Bridging the gap to 1:1 computing – from Microsoft to Mozambique

From time to time we at Microsoft Education invite our partner community to guest blog on Microsoft in Education, David Yunger, CEO at Greenbridge Computing, Inc is here highlighting the benefits of Windows Multipoint Server and how it’s positively impacting schools around the globe!

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By David Yunger, CEO, GreenBridge Computing, Inc.

My third grader’s classroom is a stone’s throw from Microsoft, in Bellevue, Washington.  Given the relatively strong tax base here, it’s perhaps not surprising that Bellevue’s schools rank among the best-resourced in the nation. This is a district that passed a half a billion dollar school levy in the height of the global financial crisis in 2008. In its most recent rankings, US News and World Report ranks four of Bellevue’s high schools among the top five in the state for reading, math, and college readiness – with all four schools listed among the top 200 schools nationwide.
What is surprising: Bellevue is investing in precisely the same education technology Microsoft is deploying in Haiti, Africa, and across the developing world: direct virtualization via Windows MultiPoint Server.

Bellevue can afford the very best.  And yet they choose to deploy direct virtualization.

Why?  Because it offers their students the finest technology money can buy… it just happens to also be one of the most affordable, greenest, and easiest to deploy technologies on the planet.

As I write this blog, I am enroute back to Seattle from Maputo, Mozambique’s burgeoning capital.  I visited some of the most rural and under-resourced schools on the planet.  Despite significant funding challenges, the Ministry of Education in Mozambique has an innovative strategy to bridge the opportunity divide.  The plan includes holistic school leadership and teacher professional development – as well as a plan to bridge the gap towards 1:1 computing with 3,000 secondary schools over the next five years.  The technology: Windows MultiPoint Server.
In 2010, as part of a Clinton Global Initiative Commitment, I had the privilege of leading a Microsoft partnership with Iveneo, World Vision, and others to invest in 40 schools in Haiti.  Each school received broadband connectivity, solar power, and a computer lab – powered by Windows MultiPoint Server. 

I find it amazing – and incredibly inspiring – that the same technology enjoyed by students right here in Bill Gates’ backyard is transforming learning for tens of thousands of future leaders across Haiti and Africa.  I’ll never forget one student – a 12th grader named Fabiola – from Leogane, the epicenter of the 2010 earthquake that left 300,000 dead and 1.5 million people homeless.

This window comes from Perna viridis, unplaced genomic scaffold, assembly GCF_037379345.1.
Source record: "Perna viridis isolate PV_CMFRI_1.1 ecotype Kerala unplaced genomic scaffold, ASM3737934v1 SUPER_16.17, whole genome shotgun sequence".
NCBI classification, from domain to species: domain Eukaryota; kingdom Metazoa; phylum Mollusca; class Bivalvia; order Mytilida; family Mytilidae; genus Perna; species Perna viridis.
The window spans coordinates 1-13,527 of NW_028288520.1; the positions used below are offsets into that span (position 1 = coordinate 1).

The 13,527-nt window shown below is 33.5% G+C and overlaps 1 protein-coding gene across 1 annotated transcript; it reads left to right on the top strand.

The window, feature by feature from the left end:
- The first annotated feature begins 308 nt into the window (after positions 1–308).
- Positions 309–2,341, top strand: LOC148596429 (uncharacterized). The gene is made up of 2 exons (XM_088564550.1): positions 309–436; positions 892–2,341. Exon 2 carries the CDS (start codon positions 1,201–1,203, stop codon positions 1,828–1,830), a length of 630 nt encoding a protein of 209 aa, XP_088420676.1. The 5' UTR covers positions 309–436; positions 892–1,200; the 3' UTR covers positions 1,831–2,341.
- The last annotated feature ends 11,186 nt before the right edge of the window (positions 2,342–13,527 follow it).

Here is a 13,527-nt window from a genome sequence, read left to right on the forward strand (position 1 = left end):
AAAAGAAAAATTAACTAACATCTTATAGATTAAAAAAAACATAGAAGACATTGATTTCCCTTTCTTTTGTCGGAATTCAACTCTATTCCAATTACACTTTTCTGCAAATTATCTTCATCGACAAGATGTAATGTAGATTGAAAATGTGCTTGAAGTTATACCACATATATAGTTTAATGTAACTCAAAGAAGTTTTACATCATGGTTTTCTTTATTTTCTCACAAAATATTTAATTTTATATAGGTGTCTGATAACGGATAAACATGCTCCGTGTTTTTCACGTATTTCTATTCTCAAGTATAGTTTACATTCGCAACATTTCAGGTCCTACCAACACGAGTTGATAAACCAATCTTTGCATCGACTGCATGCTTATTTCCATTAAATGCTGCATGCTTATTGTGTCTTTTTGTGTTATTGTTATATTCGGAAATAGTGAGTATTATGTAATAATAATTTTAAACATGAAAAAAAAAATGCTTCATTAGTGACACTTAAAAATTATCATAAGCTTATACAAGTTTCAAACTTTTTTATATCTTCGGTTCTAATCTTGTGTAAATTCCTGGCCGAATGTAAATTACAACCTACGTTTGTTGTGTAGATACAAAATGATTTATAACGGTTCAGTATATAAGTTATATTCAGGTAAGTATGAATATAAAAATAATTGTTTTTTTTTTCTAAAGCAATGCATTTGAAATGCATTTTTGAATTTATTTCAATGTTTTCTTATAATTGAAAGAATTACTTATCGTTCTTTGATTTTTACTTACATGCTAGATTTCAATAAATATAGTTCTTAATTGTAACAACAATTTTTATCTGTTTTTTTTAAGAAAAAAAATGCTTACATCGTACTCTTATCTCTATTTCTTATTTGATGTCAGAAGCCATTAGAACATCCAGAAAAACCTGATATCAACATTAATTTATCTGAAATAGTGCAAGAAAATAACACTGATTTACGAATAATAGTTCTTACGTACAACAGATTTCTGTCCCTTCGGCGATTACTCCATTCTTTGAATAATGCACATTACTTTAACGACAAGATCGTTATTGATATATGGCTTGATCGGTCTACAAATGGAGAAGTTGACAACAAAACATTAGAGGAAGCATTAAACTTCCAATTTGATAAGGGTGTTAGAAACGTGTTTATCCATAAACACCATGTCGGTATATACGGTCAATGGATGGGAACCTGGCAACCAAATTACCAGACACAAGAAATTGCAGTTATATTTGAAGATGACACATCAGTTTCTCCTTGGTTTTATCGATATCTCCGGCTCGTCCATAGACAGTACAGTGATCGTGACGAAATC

On the day we installed the computer lab, Fabiola and her friends were already excitedly waiting to explore the new devices.  The moment we finished, she rushed to a workstation and immediately began conducting a search on Wikipedia on the human reproductive system.  Fascinated, I asked her what was driving that interest.  What she said next changed my life:

“Ever since I was young,” Fabiola explained, “I dreamed of becoming a doctor… but there was nowhere I could turn – not one book – where I could get the information I have here at my fingertips.  This lab will help me with my research… not only to see my studies in a book, but live them on the Internet.  For the first time, I believe my dream can become a reality.”

I still get goose bumps every time I share that story.  And that’s why I left a great job at Microsoft and launched GreenBridge – a Microsoft partner which is helping young people around the world cross the opportunity divide and bridge the gap to 1:1 computing.

Education leaders globally want to create a nation of “Fabiolas”.  They want to provide a computer for every student, but most schools cannot afford it.  Further, right here in the USA, online testing will soon be required for 60 million students nationwide, yet most schools are not ready.
So how do schools deliver a 1:1 experience for all students today, by leveraging the investments they have already made in hardware, all while providing a 21st century learning environment?

You don’t have to be Bill Gates to afford a world-class private cloud with dedicated 1:1 / BYOD management.  To learn more, visit us at GreenBridge Computing – or attend at a live Microsoft education webcast, Thursday, April 18, at 9am Seattle time (the event will also be available anytime, on-demand).

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